About the Memorial Site for Fallen Members of the National Military OrganizationIf you look at the southern side of the Charles Clore Garden in Tel Aviv, by the sea you will see an ancient stone building, its upper part dark glass cube that continues the old sandstone structure. This is the Etzel Museum 1948, or Beit Gidi, a museum that was established in memory of Irgun fighters, the initials of the Zionist Fighting Organization, which fought for the liberation of Jaffa during the War of Independence.
Beit Gidi, established in 1983 on the Tel Aviv beach, serves as a museum for the history of the battle in Jaffa. It presents the history of the fighting against the attacks from Jaffa, during the War of Independence, that all began with attacks on Tel Aviv and sniper fire from the direction of Arab Jaffa and ended with the conquest of Jaffa and its transformation into a part of Tel Aviv.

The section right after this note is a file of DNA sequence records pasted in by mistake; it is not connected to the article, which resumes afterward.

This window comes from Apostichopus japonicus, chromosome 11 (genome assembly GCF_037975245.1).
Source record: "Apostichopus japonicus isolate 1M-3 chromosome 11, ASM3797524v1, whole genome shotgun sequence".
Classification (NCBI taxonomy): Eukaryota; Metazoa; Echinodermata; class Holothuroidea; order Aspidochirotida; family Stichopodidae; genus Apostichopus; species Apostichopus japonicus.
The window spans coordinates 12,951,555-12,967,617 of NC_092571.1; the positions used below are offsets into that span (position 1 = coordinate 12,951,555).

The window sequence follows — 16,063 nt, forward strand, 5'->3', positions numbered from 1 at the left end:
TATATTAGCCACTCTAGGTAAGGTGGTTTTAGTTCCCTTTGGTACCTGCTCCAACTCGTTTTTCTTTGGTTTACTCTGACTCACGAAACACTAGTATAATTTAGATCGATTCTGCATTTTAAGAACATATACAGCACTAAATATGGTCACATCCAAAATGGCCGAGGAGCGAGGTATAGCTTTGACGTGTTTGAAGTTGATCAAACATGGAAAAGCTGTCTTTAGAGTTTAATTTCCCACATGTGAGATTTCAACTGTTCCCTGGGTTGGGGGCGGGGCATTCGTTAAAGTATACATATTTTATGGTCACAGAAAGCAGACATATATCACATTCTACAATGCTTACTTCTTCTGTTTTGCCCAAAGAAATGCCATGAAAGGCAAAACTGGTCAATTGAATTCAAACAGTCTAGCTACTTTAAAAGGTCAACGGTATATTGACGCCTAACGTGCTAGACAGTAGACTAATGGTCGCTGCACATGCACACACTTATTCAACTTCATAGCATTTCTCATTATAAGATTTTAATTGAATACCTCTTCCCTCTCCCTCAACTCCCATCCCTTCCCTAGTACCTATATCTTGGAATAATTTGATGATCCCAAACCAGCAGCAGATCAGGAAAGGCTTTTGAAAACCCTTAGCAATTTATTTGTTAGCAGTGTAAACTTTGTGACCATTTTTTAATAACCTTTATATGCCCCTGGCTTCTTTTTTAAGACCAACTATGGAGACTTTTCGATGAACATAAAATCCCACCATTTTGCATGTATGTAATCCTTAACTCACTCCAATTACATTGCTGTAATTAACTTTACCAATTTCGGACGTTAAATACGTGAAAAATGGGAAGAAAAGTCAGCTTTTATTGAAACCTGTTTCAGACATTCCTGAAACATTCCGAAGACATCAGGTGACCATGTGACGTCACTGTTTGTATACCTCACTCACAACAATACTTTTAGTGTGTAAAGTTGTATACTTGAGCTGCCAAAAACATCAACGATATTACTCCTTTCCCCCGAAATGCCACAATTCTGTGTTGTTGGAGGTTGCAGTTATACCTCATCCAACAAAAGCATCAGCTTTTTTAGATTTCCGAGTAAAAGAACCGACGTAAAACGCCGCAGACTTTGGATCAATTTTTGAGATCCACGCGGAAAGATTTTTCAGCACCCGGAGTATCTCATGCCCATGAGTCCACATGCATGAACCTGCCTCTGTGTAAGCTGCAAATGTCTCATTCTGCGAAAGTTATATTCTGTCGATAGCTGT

The Etzel Museum 1948 also commemorates the history of the Irgun underground from the date of the partition resolution, namely the United Nations resolution on the partition of Palestine on November 29, 1947, until the organization's integration into the IDF.
The museum was built on the foundations of a ruined Arab house from the Manshiyeh neighborhood, which was damaged in the battle for Jaffa and remained in place, partially destroyed. The museum is named "Beit Gidi" named after Amichai Paglin, commander of the Etzel who fought here at the time and whose nickname was "Gidi".